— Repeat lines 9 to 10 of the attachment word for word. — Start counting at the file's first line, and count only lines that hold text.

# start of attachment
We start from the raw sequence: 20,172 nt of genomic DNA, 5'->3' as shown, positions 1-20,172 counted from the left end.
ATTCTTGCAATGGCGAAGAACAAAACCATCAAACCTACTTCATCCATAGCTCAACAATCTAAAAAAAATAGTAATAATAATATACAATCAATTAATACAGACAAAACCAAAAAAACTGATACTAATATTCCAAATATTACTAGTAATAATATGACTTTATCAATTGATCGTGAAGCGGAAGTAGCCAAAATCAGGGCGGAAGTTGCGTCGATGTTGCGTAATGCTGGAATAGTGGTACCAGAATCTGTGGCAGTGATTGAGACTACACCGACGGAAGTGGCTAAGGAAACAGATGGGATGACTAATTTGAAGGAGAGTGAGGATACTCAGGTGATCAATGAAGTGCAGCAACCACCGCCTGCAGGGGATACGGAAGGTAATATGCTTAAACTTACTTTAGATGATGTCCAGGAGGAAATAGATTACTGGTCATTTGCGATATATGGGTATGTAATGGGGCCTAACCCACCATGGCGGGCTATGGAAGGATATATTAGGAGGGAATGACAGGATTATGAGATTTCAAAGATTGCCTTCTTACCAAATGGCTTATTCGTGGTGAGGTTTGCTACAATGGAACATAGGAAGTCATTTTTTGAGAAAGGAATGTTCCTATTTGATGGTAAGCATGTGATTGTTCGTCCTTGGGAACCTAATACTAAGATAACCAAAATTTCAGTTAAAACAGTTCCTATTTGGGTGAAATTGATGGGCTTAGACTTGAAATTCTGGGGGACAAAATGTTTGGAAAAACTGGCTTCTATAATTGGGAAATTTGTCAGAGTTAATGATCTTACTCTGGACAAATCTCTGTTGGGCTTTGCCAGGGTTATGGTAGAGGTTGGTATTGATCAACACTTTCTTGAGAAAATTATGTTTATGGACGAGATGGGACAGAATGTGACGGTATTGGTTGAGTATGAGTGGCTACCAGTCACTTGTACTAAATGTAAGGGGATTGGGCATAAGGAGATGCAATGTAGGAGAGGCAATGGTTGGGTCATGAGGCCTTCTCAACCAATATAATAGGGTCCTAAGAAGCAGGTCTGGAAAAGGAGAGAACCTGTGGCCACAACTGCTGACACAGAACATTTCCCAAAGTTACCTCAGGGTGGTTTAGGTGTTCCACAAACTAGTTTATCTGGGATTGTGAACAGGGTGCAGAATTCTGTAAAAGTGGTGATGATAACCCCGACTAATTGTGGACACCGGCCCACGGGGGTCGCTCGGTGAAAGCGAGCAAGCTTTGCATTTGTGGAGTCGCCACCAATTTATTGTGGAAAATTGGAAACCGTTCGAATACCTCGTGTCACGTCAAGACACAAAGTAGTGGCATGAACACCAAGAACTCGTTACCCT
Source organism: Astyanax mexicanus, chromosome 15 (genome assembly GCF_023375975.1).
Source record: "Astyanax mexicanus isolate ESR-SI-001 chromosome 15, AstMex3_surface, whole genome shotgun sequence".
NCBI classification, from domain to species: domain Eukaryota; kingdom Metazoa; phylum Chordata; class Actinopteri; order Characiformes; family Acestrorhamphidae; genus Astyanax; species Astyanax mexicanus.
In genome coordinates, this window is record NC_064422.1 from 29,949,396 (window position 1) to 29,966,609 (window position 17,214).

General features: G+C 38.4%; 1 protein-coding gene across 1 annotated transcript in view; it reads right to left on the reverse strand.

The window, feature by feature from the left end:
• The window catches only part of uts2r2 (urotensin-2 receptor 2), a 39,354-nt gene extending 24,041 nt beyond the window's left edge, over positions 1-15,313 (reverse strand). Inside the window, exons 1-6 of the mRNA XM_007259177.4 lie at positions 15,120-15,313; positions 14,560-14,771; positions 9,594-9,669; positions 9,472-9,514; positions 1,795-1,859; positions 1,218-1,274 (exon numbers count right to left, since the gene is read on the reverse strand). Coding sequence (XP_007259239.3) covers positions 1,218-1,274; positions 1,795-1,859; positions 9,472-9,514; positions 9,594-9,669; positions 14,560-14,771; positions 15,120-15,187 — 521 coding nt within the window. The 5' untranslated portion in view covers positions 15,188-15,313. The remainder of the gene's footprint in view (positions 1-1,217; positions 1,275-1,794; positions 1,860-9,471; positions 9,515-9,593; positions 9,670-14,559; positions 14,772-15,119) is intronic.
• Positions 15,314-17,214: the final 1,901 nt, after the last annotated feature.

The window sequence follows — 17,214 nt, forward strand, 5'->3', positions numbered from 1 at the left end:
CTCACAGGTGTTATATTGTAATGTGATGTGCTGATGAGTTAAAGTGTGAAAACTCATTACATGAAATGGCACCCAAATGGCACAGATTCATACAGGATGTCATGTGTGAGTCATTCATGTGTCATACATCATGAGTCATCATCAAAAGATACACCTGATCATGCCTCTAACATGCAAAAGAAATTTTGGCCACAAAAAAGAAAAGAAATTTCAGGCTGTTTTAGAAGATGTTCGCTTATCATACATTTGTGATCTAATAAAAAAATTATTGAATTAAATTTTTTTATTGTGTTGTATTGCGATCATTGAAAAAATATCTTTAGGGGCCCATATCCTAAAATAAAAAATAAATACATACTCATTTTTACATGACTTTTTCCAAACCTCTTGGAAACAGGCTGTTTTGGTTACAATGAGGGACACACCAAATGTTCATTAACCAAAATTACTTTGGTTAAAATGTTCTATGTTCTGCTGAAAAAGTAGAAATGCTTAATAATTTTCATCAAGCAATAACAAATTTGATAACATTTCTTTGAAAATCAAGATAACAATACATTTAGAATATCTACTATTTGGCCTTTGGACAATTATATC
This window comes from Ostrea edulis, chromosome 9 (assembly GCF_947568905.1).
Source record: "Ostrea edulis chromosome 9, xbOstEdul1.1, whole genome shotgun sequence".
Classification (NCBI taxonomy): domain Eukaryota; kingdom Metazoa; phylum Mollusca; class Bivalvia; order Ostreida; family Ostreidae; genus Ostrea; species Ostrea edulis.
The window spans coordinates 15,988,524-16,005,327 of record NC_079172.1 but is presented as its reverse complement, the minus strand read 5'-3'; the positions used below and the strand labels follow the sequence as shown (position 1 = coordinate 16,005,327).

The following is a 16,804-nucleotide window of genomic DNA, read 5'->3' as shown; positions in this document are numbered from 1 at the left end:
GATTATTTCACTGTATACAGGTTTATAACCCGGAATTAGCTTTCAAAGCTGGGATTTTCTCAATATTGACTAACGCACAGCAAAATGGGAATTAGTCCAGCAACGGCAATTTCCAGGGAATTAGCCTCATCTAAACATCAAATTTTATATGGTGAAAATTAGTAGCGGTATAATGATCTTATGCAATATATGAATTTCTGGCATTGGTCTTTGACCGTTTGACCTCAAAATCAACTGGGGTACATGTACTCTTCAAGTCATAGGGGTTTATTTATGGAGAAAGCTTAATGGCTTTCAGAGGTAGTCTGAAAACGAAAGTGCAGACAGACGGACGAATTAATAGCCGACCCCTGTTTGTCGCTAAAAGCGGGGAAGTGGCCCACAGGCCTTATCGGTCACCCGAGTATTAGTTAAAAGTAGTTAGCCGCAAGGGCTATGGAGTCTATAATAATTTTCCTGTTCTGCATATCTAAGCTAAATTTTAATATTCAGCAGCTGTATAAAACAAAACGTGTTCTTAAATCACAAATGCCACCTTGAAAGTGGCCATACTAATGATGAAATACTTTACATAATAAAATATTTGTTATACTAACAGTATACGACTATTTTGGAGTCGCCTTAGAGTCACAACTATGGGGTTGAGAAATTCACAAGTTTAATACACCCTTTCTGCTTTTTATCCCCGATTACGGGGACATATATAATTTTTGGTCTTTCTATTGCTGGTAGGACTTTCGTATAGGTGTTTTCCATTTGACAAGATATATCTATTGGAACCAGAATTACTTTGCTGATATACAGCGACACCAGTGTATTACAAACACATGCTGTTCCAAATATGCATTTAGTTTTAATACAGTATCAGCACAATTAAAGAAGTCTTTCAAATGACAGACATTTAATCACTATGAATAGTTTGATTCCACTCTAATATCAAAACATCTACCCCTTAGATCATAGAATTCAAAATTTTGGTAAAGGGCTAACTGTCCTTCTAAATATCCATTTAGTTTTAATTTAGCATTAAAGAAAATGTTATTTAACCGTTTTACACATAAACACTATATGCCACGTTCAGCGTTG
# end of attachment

• The window catches only part of uts2r2 (urotensin-2 receptor 2), a 39,354-nt gene extending 24,041 nt beyond the window's left edge, over positions 1-15,313 (reverse strand). Inside the window, exons 1-6 of the mRNA XM_007259177.4 lie at positions 15,120-15,313; positions 14,560-14,771; positions 9,594-9,669; positions 9,472-9,514; positions 1,795-1,859; positions 1,218-1,274 (exon numbers count right to left, since the gene is read on the reverse strand). Coding sequence (XP_007259239.3) covers positions 1,218-1,274; positions 1,795-1,859; positions 9,472-9,514; positions 9,594-9,669; positions 14,560-14,771; positions 15,120-15,187 — 521 coding nt within the window. The 5' untranslated portion in view covers positions 15,188-15,313. The remainder of the gene's footprint in view (positions 1-1,217; positions 1,275-1,794; positions 1,860-9,471; positions 9,515-9,593; positions 9,670-14,559; positions 14,772-15,119) is intronic.
• Positions 15,314-17,214: the final 1,901 nt, after the last annotated feature.